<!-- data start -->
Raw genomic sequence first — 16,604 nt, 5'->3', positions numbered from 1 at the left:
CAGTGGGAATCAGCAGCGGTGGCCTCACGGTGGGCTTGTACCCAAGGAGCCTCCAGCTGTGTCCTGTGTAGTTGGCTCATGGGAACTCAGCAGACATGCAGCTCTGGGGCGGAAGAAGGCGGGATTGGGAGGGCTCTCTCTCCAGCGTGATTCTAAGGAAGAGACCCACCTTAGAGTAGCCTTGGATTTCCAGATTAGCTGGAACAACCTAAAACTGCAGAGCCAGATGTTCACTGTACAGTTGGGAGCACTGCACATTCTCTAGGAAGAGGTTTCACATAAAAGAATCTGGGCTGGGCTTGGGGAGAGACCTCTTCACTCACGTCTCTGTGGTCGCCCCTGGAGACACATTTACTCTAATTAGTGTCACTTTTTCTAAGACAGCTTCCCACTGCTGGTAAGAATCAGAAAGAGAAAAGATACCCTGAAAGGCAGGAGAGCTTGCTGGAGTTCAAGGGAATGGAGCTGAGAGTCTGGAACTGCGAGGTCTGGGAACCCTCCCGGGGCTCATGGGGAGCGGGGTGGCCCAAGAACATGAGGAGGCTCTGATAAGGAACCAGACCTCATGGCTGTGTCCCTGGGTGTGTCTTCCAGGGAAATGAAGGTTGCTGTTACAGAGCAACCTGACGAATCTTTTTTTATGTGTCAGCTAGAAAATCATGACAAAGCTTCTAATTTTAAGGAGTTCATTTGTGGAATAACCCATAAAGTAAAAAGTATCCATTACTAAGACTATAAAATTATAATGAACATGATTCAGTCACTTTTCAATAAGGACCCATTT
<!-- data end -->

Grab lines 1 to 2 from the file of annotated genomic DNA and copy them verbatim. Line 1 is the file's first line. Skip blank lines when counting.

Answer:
Raw genomic sequence first — 16,604 nt, 5'->3', positions numbered from 1 at the left:
CAGTGGGAATCAGCAGCGGTGGCCTCACGGTGGGCTTGTACCCAAGGAGCCTCCAGCTGTGTCCTGTGTAGTTGGCTCATGGGAACTCAGCAGACATGCAGCTCTGGGGCGGAAGAAGGCGGGATTGGGAGGGCTCTCTCTCCAGCGTGATTCTAAGGAAGAGACCCACCTTAGAGTAGCCTTGGATTTCCAGATTAGCTGGAACAACCTAAAACTGCAGAGCCAGATGTTCACTGTACAGTTGGGAGCACTGCACATTCTCTAGGAAGAGGTTTCACATAAAAGAATCTGGGCTGGGCTTGGGGAGAGACCTCTTCACTCACGTCTCTGTGGTCGCCCCTGGAGACACATTTACTCTAATTAGTGTCACTTTTTCTAAGACAGCTTCCCACTGCTGGTAAGAATCAGAAAGAGAAAAGATACCCTGAAAGGCAGGAGAGCTTGCTGGAGTTCAAGGGAATGGAGCTGAGAGTCTGGAACTGCGAGGTCTGGGAACCCTCCCGGGGCTCATGGGGAGCGGGGTGGCCCAAGAACATGAGGAGGCTCTGATAAGGAACCAGACCTCATGGCTGTGTCCCTGGGTGTGTCTTCCAGGGAAATGAAGGTTGCTGTTACAGAGCAACCTGACGAATCTTTTTTTATGTGTCAGCTAGAAAATCATGACAAAGCTTCTAATTTTAAGGAGTTCATTTGTGGAATAACCCATAAAGTAAAAAGTATCCATTACTAAGACTATAAAATTATAATGAACATGATTCAGTCACTTTTCAATAAGGACCCATTT